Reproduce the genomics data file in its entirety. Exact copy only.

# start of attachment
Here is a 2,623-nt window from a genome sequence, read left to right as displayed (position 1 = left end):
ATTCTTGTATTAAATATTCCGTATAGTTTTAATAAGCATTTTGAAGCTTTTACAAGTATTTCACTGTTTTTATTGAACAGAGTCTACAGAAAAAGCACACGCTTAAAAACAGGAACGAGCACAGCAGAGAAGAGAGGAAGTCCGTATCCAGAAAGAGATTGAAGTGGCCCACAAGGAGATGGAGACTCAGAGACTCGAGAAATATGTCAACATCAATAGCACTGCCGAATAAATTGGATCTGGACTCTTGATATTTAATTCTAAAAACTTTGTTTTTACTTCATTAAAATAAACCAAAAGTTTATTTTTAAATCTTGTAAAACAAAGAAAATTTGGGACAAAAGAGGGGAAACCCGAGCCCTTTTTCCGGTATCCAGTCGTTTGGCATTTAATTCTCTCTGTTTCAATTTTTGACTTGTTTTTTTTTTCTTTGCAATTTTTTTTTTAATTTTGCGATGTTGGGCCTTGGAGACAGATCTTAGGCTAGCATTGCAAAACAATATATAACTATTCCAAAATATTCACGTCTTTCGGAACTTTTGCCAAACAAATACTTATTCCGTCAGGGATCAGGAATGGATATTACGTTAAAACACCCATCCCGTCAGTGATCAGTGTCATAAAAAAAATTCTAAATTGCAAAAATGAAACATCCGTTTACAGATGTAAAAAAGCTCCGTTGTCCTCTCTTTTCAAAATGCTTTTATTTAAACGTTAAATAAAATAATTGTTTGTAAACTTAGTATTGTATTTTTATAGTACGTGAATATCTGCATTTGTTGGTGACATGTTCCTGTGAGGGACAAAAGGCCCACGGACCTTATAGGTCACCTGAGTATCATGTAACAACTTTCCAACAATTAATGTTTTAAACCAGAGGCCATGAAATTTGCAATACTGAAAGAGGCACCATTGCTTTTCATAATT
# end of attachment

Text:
Here is a 2,623-nt window from a genome sequence, read left to right as displayed (position 1 = left end):
ATTCTTGTATTAAATATTCCGTATAGTTTTAATAAGCATTTTGAAGCTTTTACAAGTATTTCACTGTTTTTATTGAACAGAGTCTACAGAAAAAGCACACGCTTAAAAACAGGAACGAGCACAGCAGAGAAGAGAGGAAGTCCGTATCCAGAAAGAGATTGAAGTGGCCCACAAGGAGATGGAGACTCAGAGACTCGAGAAATATGTCAACATCAATAGCACTGCCGAATAAATTGGATCTGGACTCTTGATATTTAATTCTAAAAACTTTGTTTTTACTTCATTAAAATAAACCAAAAGTTTATTTTTAAATCTTGTAAAACAAAGAAAATTTGGGACAAAAGAGGGGAAACCCGAGCCCTTTTTCCGGTATCCAGTCGTTTGGCATTTAATTCTCTCTGTTTCAATTTTTGACTTGTTTTTTTTTTCTTTGCAATTTTTTTTTTAATTTTGCGATGTTGGGCCTTGGAGACAGATCTTAGGCTAGCATTGCAAAACAATATATAACTATTCCAAAATATTCACGTCTTTCGGAACTTTTGCCAAACAAATACTTATTCCGTCAGGGATCAGGAATGGATATTACGTTAAAACACCCATCCCGTCAGTGATCAGTGTCATAAAAAAAATTCTAAATTGCAAAAATGAAACATCCGTTTACAGATGTAAAAAAGCTCCGTTGTCCTCTCTTTTCAAAATGCTTTTATTTAAACGTTAAATAAAATAATTGTTTGTAAACTTAGTATTGTATTTTTATAGTACGTGAATATCTGCATTTGTTGGTGACATGTTCCTGTGAGGGACAAAAGGCCCACGGACCTTATAGGTCACCTGAGTATCATGTAACAACTTTCCAACAATTAATGTTTTAAACCAGAGGCCATGAAATTTGCAATACTGAAAGAGGCACCATTGCTTTTCATAATT